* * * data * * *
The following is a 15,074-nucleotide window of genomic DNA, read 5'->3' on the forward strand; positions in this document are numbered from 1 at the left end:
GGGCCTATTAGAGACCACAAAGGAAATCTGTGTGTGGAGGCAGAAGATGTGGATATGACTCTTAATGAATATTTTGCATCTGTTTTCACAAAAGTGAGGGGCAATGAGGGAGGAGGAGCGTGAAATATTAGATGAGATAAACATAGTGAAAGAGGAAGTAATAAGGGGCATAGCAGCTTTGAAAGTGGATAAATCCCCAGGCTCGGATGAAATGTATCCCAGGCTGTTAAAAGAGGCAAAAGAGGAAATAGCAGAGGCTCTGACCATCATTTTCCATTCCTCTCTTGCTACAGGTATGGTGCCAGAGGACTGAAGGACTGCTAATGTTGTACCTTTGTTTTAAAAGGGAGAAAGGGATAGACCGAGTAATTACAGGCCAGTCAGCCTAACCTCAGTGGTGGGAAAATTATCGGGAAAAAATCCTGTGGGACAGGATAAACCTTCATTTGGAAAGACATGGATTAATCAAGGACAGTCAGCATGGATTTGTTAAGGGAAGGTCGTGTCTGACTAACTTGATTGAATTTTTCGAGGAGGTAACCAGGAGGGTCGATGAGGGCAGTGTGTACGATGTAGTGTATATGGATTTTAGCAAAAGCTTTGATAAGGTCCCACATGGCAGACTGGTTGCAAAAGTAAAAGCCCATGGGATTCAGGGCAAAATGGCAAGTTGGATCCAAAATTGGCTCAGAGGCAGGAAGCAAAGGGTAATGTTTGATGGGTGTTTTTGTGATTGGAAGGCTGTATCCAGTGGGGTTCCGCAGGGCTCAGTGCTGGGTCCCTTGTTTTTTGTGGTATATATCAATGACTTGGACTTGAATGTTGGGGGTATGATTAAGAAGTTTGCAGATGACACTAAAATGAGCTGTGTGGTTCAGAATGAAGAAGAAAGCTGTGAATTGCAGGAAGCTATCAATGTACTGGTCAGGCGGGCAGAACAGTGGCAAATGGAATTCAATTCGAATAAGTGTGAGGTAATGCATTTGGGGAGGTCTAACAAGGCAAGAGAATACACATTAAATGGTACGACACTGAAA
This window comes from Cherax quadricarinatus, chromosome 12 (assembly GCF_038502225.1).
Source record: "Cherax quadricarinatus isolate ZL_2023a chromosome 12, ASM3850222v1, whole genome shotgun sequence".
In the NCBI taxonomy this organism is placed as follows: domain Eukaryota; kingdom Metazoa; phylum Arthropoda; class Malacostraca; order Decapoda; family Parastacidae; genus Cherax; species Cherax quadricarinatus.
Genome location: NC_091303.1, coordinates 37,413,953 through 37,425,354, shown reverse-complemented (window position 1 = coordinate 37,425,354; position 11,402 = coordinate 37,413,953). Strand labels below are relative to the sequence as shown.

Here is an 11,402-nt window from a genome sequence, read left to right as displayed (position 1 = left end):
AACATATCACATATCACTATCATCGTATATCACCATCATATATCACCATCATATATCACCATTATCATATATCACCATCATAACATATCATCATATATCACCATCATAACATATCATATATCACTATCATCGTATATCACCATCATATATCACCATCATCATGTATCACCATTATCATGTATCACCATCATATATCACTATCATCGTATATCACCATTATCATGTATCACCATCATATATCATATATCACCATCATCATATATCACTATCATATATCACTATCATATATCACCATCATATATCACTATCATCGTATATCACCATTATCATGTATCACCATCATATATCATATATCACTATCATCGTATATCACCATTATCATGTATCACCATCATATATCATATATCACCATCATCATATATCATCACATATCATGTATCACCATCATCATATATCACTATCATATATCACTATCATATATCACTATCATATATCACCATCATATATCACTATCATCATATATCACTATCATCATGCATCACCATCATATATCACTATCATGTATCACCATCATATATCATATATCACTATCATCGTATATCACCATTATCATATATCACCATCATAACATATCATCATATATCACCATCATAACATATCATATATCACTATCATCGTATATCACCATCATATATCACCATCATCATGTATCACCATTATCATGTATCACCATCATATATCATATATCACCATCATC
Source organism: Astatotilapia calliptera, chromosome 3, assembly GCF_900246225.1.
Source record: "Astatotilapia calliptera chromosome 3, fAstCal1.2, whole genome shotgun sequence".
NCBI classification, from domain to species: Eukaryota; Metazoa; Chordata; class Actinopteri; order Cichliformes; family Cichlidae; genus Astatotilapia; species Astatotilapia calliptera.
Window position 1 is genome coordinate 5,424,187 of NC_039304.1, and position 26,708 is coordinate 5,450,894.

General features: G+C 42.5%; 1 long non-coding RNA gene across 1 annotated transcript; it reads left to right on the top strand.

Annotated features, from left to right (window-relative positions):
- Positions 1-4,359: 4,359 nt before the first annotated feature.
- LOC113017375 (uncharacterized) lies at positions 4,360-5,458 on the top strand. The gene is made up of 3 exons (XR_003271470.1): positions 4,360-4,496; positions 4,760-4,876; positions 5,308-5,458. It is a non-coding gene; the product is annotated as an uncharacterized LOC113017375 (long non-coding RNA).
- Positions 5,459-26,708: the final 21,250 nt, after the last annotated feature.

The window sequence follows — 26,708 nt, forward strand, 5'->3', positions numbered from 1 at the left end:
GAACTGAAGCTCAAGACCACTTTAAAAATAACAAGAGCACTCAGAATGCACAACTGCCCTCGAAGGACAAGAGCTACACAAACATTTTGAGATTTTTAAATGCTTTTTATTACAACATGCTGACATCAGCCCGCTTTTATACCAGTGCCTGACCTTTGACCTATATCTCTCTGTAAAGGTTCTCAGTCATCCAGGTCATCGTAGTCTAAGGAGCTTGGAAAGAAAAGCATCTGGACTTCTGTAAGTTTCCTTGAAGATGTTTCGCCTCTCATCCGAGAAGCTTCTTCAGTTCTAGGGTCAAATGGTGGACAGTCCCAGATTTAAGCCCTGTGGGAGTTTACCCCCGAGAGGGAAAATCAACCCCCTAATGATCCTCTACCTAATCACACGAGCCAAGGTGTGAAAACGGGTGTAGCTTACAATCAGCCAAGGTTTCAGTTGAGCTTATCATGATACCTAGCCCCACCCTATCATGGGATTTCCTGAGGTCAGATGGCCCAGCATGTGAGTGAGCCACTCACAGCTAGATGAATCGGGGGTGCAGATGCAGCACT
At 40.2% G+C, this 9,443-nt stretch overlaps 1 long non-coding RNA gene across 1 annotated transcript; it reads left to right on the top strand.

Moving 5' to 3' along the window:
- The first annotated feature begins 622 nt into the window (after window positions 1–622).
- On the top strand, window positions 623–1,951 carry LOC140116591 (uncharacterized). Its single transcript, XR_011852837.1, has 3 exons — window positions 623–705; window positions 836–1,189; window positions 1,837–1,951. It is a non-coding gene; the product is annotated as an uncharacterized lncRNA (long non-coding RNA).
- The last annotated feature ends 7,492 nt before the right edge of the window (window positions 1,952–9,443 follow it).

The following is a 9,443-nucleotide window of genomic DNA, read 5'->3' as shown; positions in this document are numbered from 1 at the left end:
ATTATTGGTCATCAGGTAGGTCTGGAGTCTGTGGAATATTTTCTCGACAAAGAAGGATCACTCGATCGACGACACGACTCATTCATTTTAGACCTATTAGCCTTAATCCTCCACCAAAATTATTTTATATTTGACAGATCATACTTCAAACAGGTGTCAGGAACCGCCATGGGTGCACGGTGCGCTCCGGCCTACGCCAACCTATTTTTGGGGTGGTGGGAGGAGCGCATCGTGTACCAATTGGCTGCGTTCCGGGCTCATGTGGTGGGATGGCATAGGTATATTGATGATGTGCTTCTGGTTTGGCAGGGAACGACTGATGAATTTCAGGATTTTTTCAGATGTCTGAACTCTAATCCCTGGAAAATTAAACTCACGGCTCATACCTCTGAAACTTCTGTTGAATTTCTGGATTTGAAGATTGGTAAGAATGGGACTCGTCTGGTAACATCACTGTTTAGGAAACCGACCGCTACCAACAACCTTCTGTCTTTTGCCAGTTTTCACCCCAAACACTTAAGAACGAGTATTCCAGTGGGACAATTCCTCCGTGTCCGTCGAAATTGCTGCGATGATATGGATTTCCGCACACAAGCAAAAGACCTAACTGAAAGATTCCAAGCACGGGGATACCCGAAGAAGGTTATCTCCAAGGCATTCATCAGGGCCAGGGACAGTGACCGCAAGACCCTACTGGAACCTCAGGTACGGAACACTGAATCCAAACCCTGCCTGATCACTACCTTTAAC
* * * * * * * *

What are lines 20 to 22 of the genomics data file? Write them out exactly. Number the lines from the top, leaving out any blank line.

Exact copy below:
At 40.2% G+C, this 9,443-nt stretch overlaps 1 long non-coding RNA gene across 1 annotated transcript; it reads left to right on the top strand.

Moving 5' to 3' along the window:
- The first annotated feature begins 622 nt into the window (after window positions 1–622).